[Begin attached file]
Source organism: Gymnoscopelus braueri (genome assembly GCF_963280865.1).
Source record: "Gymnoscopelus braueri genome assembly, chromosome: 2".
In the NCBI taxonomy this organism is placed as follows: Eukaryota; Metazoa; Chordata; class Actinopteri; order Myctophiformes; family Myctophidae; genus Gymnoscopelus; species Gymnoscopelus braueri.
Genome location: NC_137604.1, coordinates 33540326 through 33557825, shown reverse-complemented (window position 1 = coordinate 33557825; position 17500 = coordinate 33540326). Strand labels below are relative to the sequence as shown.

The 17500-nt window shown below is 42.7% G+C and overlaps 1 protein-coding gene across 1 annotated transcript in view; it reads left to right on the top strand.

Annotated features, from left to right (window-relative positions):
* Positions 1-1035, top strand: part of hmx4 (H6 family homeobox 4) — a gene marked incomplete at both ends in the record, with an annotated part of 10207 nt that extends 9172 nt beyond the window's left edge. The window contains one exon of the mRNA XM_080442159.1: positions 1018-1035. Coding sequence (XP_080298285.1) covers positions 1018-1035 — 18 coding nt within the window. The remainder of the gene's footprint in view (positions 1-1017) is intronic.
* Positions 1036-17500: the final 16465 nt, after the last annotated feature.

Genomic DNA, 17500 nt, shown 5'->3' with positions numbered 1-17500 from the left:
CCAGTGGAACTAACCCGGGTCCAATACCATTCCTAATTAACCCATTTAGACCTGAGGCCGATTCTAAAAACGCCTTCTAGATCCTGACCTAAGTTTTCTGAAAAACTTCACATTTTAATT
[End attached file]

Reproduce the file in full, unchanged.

Source organism: Gymnoscopelus braueri (genome assembly GCF_963280865.1).
Source record: "Gymnoscopelus braueri genome assembly, chromosome: 2".
In the NCBI taxonomy this organism is placed as follows: Eukaryota; Metazoa; Chordata; class Actinopteri; order Myctophiformes; family Myctophidae; genus Gymnoscopelus; species Gymnoscopelus braueri.
Genome location: NC_137604.1, coordinates 33540326 through 33557825, shown reverse-complemented (window position 1 = coordinate 33557825; position 17500 = coordinate 33540326). Strand labels below are relative to the sequence as shown.

The 17500-nt window shown below is 42.7% G+C and overlaps 1 protein-coding gene across 1 annotated transcript in view; it reads left to right on the top strand.

Annotated features, from left to right (window-relative positions):
* Positions 1-1035, top strand: part of hmx4 (H6 family homeobox 4) — a gene marked incomplete at both ends in the record, with an annotated part of 10207 nt that extends 9172 nt beyond the window's left edge. The window contains one exon of the mRNA XM_080442159.1: positions 1018-1035. Coding sequence (XP_080298285.1) covers positions 1018-1035 — 18 coding nt within the window. The remainder of the gene's footprint in view (positions 1-1017) is intronic.
* Positions 1036-17500: the final 16465 nt, after the last annotated feature.

Genomic DNA, 17500 nt, shown 5'->3' with positions numbered 1-17500 from the left:
CCAGTGGAACTAACCCGGGTCCAATACCATTCCTAATTAACCCATTTAGACCTGAGGCCGATTCTAAAAACGCCTTCTAGATCCTGACCTAAGTTTTCTGAAAAACTTCACATTTTAATT